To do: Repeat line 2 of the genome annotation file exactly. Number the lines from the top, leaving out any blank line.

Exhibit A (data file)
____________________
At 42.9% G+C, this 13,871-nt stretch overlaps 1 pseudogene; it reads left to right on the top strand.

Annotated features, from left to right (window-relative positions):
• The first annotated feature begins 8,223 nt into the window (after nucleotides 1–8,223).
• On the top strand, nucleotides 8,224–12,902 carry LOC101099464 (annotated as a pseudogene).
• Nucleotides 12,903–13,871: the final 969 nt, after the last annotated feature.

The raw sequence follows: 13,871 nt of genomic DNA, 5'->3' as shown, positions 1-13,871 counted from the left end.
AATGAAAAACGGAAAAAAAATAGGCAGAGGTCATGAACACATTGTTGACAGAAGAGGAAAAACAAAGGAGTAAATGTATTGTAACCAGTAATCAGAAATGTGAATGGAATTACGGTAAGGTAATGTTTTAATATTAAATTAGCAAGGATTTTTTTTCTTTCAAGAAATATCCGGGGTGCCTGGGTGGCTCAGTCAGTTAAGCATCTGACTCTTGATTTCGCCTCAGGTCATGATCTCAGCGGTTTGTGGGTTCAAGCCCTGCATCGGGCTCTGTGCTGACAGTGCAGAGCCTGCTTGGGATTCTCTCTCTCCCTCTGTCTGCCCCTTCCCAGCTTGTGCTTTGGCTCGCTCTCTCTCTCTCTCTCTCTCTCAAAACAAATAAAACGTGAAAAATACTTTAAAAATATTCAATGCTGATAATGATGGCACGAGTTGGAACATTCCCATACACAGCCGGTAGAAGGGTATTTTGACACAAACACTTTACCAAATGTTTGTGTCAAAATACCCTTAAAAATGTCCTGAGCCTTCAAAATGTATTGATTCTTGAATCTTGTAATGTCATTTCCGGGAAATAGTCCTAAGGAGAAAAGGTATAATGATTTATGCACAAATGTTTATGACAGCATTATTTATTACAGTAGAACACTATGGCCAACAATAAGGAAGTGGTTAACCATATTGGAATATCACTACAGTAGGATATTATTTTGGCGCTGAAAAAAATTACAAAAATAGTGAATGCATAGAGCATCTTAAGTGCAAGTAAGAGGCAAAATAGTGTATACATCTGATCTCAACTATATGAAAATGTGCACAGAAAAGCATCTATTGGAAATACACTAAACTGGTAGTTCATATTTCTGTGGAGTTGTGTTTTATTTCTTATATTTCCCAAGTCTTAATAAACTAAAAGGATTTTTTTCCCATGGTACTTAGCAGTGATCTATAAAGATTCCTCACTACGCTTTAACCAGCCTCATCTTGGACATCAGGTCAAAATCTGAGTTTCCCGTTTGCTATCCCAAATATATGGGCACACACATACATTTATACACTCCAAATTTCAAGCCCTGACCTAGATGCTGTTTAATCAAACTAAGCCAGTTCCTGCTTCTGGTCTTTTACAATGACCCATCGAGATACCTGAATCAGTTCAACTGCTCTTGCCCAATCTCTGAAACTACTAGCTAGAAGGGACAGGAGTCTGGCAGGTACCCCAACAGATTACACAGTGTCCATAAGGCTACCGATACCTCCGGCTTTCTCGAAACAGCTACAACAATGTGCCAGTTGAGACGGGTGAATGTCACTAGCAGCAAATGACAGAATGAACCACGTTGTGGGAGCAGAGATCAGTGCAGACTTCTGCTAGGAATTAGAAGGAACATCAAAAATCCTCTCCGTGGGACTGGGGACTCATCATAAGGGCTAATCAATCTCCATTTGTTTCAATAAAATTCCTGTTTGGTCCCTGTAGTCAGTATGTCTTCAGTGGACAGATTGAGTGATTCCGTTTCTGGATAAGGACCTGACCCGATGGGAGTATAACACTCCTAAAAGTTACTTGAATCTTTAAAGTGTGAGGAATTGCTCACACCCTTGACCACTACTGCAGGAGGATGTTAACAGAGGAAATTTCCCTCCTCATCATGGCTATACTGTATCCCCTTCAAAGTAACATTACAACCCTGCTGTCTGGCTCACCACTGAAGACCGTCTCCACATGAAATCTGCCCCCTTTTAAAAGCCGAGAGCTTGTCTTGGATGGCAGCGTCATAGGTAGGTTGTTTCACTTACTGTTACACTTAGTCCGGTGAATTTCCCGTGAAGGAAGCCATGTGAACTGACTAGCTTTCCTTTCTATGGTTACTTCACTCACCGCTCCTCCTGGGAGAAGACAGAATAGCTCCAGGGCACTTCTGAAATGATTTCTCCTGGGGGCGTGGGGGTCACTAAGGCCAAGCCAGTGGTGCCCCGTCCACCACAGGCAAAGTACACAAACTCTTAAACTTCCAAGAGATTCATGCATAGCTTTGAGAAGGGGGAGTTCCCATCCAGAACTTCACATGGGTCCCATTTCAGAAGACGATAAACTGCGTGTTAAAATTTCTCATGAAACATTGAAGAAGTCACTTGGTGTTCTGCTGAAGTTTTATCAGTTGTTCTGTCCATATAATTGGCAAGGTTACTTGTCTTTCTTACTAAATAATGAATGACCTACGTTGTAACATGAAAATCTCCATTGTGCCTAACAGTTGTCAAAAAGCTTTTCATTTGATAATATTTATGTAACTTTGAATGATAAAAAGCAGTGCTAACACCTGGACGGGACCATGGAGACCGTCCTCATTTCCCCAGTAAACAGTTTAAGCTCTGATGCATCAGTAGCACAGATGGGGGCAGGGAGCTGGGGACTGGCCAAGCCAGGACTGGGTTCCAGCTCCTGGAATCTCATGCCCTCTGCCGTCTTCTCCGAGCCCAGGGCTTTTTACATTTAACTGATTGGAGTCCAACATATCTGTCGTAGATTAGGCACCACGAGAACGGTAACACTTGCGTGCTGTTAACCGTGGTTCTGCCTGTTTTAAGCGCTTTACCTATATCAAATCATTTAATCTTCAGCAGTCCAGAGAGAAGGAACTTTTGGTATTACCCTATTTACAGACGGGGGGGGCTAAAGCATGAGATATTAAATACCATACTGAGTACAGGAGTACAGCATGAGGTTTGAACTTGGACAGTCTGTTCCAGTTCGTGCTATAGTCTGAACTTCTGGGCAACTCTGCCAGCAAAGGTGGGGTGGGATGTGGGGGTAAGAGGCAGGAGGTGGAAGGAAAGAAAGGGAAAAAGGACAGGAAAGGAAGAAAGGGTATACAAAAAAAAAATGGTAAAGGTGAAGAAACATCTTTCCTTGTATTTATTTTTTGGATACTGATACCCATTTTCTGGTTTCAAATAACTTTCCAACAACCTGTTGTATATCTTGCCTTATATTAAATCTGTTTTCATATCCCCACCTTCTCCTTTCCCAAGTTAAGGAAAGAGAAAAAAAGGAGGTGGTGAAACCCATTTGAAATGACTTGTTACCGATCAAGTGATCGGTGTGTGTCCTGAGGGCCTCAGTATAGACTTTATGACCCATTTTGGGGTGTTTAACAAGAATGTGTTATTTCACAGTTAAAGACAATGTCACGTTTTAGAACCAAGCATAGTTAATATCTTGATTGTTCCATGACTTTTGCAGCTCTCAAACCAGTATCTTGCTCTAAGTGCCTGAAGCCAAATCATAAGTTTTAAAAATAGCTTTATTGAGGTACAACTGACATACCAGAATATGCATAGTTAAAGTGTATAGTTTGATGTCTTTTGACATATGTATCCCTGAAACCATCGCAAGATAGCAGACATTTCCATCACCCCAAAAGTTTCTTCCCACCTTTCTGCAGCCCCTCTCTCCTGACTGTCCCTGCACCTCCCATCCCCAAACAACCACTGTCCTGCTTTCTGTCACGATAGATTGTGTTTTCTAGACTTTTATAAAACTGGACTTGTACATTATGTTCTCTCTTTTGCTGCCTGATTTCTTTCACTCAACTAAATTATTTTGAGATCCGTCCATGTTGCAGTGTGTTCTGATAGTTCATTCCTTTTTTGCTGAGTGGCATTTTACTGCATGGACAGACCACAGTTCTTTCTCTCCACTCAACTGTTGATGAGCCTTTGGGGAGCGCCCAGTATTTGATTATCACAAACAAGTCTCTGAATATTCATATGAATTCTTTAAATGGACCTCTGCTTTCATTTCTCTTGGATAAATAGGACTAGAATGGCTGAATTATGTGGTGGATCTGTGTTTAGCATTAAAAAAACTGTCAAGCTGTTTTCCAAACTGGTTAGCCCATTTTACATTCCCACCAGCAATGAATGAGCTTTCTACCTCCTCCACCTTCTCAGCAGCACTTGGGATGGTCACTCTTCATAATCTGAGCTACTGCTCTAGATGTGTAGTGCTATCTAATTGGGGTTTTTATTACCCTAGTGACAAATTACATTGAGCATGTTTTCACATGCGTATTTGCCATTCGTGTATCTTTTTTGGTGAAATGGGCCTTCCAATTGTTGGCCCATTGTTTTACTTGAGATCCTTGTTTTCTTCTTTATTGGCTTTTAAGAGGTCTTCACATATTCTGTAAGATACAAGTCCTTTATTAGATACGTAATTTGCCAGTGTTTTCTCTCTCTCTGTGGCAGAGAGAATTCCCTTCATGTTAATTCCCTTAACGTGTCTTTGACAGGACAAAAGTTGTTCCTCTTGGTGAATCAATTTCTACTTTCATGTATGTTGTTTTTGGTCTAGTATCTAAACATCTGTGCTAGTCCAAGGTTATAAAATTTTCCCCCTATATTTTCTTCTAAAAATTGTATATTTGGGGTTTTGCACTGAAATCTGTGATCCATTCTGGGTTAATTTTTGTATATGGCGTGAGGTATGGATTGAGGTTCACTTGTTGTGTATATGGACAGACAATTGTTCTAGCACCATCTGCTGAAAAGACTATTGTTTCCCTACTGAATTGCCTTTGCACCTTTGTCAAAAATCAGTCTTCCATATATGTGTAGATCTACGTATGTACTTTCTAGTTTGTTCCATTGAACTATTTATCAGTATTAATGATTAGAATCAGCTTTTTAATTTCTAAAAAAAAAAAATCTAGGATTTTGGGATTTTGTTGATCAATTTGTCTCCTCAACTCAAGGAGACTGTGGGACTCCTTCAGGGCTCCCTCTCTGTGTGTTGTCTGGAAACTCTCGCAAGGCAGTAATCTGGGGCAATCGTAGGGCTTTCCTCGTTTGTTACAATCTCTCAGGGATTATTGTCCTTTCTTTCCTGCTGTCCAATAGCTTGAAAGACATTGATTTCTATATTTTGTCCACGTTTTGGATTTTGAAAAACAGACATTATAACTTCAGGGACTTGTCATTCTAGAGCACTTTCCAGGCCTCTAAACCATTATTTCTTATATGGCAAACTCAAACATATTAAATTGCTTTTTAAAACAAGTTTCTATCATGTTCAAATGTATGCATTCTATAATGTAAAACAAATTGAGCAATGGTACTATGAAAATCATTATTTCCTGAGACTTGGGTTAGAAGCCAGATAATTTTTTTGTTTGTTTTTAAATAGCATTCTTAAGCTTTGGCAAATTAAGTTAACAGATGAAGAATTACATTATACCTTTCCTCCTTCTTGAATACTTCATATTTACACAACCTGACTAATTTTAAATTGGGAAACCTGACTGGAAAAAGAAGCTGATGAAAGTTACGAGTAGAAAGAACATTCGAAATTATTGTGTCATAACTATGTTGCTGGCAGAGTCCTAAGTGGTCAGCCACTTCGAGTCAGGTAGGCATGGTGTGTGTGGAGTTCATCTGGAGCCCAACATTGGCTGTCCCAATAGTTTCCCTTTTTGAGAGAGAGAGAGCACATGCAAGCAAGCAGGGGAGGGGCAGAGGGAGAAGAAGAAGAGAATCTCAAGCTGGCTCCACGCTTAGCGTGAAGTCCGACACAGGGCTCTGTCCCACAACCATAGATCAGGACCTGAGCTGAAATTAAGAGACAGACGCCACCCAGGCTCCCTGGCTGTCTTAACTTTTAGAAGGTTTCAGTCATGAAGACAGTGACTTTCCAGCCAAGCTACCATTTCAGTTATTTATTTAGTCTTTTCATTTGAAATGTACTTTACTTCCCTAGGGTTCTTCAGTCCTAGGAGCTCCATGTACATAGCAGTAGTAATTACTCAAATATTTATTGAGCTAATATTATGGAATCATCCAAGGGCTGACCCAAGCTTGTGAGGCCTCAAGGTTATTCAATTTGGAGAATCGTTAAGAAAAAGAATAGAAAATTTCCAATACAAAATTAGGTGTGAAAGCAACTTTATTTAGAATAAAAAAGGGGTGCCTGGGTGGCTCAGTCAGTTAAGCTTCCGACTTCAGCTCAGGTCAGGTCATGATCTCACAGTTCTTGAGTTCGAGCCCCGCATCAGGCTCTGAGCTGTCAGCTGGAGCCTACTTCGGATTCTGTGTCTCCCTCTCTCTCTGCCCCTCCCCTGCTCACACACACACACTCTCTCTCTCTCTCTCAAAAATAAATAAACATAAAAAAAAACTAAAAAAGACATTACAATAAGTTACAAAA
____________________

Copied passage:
Annotated features, from left to right (window-relative positions):